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Tough decisions needed to improve Scottish economy, researchers claim
Scotland's economy is lagging behind its competitors as regards productivity, and tough decisions are needed to position it to take advantage of emerging global trends, according to a new research report.
The interim report by the Fraser of Allander Institute is part of a study commissioned by legal firm Shepherd & Wedderburn to mark its 250th anniversary this year. It aims to "initiate a conversation with business leaders and industry bodies on how
Scotland could best position itself for the future", ahead of a final report in early 2019.
Key findings include:
- Scotland realised average GDP growth per head of just 0.2% between 2008 and 2017, compared with annual growth of 2% between 1998 and 2007.
- Scottish productivity is currently 20% lower than the top-performing countries in the OECD. The Netherlands can produce in four days what it takes Scotland five days to produce.
- Scottish exports and Scotland’s tourism sector support around 952,600 jobs, but five sectors account for more than half of all Scottish international exports and just 70 companies account for more than half of Scotland’s exports.
- As a percentage of GDP, Scotland exports less than the majority of small countries within the EU, even when including exports to the rest of the UK; and compared with similar sized nations, including Ireland, Scotland depends much more on one market – the rest of the UK.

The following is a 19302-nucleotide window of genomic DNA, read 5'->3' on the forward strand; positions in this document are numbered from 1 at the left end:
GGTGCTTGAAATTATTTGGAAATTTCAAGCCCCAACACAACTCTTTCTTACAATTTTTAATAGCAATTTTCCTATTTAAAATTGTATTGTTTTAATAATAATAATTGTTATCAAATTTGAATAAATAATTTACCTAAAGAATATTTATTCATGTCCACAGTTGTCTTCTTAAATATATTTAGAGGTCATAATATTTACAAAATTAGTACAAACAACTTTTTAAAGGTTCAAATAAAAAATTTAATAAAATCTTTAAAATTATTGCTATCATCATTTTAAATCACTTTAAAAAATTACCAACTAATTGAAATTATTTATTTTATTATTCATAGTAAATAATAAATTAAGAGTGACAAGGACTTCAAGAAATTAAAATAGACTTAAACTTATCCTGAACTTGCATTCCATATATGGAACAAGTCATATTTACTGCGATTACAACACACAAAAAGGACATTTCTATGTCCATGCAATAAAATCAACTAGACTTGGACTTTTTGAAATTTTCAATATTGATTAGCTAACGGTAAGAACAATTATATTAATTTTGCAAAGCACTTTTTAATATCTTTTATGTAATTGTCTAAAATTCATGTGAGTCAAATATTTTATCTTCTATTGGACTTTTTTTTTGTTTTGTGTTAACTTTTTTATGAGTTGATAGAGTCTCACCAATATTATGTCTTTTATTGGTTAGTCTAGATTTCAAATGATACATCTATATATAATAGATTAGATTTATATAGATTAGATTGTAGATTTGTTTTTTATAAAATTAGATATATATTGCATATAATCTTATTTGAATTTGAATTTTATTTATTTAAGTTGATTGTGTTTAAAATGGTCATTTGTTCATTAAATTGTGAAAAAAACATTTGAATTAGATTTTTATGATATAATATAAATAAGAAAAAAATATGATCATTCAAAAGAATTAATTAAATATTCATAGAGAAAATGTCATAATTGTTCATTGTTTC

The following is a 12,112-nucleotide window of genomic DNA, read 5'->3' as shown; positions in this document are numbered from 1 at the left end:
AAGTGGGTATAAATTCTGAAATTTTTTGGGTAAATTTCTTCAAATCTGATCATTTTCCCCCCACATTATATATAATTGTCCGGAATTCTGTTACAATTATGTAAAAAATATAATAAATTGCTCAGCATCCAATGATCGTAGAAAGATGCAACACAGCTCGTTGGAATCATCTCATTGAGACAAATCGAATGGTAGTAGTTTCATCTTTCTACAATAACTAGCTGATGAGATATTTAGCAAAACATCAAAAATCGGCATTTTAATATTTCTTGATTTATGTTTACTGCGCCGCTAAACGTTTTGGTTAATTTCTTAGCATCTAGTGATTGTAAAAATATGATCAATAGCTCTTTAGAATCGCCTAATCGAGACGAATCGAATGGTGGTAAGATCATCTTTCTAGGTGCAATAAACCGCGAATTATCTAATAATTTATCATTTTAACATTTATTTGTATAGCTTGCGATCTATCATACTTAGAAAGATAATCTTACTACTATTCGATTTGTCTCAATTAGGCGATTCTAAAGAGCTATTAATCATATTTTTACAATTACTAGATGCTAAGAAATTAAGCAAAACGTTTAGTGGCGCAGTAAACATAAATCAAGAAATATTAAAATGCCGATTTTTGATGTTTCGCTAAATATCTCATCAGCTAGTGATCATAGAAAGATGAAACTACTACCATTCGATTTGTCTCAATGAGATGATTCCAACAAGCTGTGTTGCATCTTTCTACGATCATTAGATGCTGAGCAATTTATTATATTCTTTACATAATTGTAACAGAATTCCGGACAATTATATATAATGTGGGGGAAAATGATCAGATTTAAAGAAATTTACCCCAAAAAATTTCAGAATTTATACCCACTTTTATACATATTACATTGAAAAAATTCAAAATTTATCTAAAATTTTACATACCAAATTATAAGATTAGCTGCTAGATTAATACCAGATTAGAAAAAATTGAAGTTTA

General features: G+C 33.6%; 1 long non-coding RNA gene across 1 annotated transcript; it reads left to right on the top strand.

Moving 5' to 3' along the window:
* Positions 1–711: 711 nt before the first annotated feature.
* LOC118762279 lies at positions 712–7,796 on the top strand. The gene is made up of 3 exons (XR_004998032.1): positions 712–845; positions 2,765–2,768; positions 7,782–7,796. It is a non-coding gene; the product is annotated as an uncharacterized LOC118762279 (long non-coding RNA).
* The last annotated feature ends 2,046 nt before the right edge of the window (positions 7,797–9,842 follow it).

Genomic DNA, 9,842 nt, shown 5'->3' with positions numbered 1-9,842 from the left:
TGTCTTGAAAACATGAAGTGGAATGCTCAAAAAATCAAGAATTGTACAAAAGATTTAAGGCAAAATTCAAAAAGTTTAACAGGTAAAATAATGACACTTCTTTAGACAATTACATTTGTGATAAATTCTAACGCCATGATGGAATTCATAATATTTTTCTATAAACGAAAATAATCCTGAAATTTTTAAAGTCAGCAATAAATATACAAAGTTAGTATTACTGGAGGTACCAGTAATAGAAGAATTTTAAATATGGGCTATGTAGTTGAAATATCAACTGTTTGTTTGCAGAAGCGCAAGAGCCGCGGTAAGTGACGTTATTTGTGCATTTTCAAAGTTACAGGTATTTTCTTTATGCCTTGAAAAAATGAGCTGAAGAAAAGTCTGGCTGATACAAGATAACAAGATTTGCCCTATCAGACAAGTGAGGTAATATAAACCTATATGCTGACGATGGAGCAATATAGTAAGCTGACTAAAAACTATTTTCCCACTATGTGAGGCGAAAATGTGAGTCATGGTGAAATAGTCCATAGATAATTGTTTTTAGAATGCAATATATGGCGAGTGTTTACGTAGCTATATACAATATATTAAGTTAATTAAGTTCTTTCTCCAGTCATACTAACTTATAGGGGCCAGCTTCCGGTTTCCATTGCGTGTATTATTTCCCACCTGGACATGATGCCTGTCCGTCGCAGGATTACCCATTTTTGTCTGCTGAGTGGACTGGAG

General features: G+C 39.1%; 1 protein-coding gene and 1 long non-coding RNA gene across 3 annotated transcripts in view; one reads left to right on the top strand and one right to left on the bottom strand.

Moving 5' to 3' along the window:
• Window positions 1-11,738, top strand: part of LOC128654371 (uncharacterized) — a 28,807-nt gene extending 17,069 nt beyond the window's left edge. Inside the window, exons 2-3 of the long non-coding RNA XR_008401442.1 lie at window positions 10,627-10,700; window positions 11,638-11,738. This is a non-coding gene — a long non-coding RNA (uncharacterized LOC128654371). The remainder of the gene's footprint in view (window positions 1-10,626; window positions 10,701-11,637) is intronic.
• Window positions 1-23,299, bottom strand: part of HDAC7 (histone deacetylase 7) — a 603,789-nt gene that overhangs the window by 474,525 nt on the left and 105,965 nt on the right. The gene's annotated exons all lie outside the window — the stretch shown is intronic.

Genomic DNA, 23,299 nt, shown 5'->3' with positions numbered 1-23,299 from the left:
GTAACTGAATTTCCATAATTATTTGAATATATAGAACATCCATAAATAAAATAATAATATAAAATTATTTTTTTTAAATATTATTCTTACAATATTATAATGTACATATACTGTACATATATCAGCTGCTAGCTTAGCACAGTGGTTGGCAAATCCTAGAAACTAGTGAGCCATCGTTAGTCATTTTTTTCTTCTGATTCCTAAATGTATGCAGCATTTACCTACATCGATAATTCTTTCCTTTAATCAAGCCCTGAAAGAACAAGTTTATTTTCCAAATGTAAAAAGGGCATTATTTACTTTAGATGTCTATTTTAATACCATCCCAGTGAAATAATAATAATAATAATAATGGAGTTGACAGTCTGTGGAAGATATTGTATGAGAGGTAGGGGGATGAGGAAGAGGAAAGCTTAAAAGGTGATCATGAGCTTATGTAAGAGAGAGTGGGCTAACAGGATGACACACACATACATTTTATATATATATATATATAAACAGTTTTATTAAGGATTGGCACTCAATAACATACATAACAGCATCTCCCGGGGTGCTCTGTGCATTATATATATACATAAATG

- New and growing markets, investment in technology and innovation (including renewables) all provide significant opportunities for Scotland in the years ahead. In particular China, India, Indonesia, Brazil and Russia present significant opportunities for exporters.
- Scotland’s working age population is forecast to fall over the next decade, while the comparable age group within the UK as a whole is expected to rise.
The report states that while the emerging markets present significant opportunities, accessing such markets is not easy, and "Businesses need to adopt flexible, dynamic and patient strategies to navigate these complex markets, as well as constantly seeking out new opportunities elsewhere."
Predicting a "fourth industrial revolution", it identifies two key elements in looking at the opportunities that will bring: positioning the country to take advantage of the new developments, by focusing on digital infrastructure, cybersecurity, transferable skills and an openness to adopting new technologies; and "leading the development of these new technologies ourselves".
Looking at the role of policy, the report observes: "What is clear is that countries that have been successful in turning around their international ambitions have developed a clear plan and stuck to it. This has meant that they have had to make difficult choices and cannot be ‘all things to all people’.
"Ireland has, for example, developed a model based around low taxes, an amendable regulatory regime targeted at multinationals and access to the EU. In contrast, Sweden has focused upon a high-tax, high-wage, innovation and domestic-based economic model, with emphasis on fiscal discipline and investment in social policies, education and infrastructure."
And it concludes: "It is easy to say that we must take the opportunity to position the Scottish economy well for these emerging trends. Delivering the change required to actually position the Scottish economy in this way is far harder.
"This is not about slogans or marketing. This is about the practical and tough decisions that need to be made to ensure that Scotland’s workforce is prepared with the skills required by the jobs of tomorrow. It is also about creating an entrepreneurial culture to compete in a globalised world.
"This will involve both political and business leadership. It will also need tough decisions as it will undoubtedly require re-prioritisation from ‘business as usual’ to new areas of potential."
Click here to access the report, and to "join the conversation".